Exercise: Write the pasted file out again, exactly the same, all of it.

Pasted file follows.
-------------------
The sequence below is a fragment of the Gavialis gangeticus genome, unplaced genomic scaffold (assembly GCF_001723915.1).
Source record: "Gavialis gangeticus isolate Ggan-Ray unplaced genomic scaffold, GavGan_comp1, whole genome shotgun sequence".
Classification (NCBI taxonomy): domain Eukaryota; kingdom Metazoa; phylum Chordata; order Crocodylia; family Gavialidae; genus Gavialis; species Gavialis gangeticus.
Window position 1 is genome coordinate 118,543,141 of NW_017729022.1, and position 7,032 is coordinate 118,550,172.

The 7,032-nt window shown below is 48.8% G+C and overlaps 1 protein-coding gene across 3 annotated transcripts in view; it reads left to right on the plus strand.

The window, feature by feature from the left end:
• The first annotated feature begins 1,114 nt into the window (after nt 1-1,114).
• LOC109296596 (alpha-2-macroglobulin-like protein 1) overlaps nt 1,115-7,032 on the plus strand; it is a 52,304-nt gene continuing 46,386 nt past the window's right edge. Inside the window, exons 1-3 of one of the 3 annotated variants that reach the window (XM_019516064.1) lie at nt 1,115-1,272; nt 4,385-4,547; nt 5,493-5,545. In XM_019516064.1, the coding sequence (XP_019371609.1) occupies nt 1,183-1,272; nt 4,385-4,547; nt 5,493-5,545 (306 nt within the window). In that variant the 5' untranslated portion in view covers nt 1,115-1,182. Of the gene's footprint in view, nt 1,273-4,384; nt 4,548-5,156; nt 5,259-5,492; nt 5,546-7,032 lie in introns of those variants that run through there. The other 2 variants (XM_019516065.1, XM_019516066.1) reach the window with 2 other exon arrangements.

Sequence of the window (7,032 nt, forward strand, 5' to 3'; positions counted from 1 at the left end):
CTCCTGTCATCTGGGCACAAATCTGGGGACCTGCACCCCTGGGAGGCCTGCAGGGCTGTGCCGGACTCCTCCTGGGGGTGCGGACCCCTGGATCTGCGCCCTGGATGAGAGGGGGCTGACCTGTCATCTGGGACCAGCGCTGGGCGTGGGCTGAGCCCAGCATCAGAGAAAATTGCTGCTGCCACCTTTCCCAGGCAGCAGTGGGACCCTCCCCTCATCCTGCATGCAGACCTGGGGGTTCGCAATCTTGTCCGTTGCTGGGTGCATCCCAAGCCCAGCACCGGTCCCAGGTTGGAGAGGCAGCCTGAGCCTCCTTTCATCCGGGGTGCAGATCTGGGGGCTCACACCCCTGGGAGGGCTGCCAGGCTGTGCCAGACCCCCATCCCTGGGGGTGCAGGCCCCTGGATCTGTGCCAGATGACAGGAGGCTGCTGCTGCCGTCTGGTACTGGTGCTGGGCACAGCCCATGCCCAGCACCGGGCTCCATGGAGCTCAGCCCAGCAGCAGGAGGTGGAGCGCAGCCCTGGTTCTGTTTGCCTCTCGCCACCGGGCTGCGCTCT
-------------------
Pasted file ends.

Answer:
The sequence below is a fragment of the Gavialis gangeticus genome, unplaced genomic scaffold (assembly GCF_001723915.1).
Source record: "Gavialis gangeticus isolate Ggan-Ray unplaced genomic scaffold, GavGan_comp1, whole genome shotgun sequence".
Classification (NCBI taxonomy): domain Eukaryota; kingdom Metazoa; phylum Chordata; order Crocodylia; family Gavialidae; genus Gavialis; species Gavialis gangeticus.
Window position 1 is genome coordinate 118,543,141 of NW_017729022.1, and position 7,032 is coordinate 118,550,172.

The 7,032-nt window shown below is 48.8% G+C and overlaps 1 protein-coding gene across 3 annotated transcripts in view; it reads left to right on the plus strand.

The window, feature by feature from the left end:
• The first annotated feature begins 1,114 nt into the window (after nt 1-1,114).
• LOC109296596 (alpha-2-macroglobulin-like protein 1) overlaps nt 1,115-7,032 on the plus strand; it is a 52,304-nt gene continuing 46,386 nt past the window's right edge. Inside the window, exons 1-3 of one of the 3 annotated variants that reach the window (XM_019516064.1) lie at nt 1,115-1,272; nt 4,385-4,547; nt 5,493-5,545. In XM_019516064.1, the coding sequence (XP_019371609.1) occupies nt 1,183-1,272; nt 4,385-4,547; nt 5,493-5,545 (306 nt within the window). In that variant the 5' untranslated portion in view covers nt 1,115-1,182. Of the gene's footprint in view, nt 1,273-4,384; nt 4,548-5,156; nt 5,259-5,492; nt 5,546-7,032 lie in introns of those variants that run through there. The other 2 variants (XM_019516065.1, XM_019516066.1) reach the window with 2 other exon arrangements.

Sequence of the window (7,032 nt, forward strand, 5' to 3'; positions counted from 1 at the left end):
CTCCTGTCATCTGGGCACAAATCTGGGGACCTGCACCCCTGGGAGGCCTGCAGGGCTGTGCCGGACTCCTCCTGGGGGTGCGGACCCCTGGATCTGCGCCCTGGATGAGAGGGGGCTGACCTGTCATCTGGGACCAGCGCTGGGCGTGGGCTGAGCCCAGCATCAGAGAAAATTGCTGCTGCCACCTTTCCCAGGCAGCAGTGGGACCCTCCCCTCATCCTGCATGCAGACCTGGGGGTTCGCAATCTTGTCCGTTGCTGGGTGCATCCCAAGCCCAGCACCGGTCCCAGGTTGGAGAGGCAGCCTGAGCCTCCTTTCATCCGGGGTGCAGATCTGGGGGCTCACACCCCTGGGAGGGCTGCCAGGCTGTGCCAGACCCCCATCCCTGGGGGTGCAGGCCCCTGGATCTGTGCCAGATGACAGGAGGCTGCTGCTGCCGTCTGGTACTGGTGCTGGGCACAGCCCATGCCCAGCACCGGGCTCCATGGAGCTCAGCCCAGCAGCAGGAGGTGGAGCGCAGCCCTGGTTCTGTTTGCCTCTCGCCACCGGGCTGCGCTCT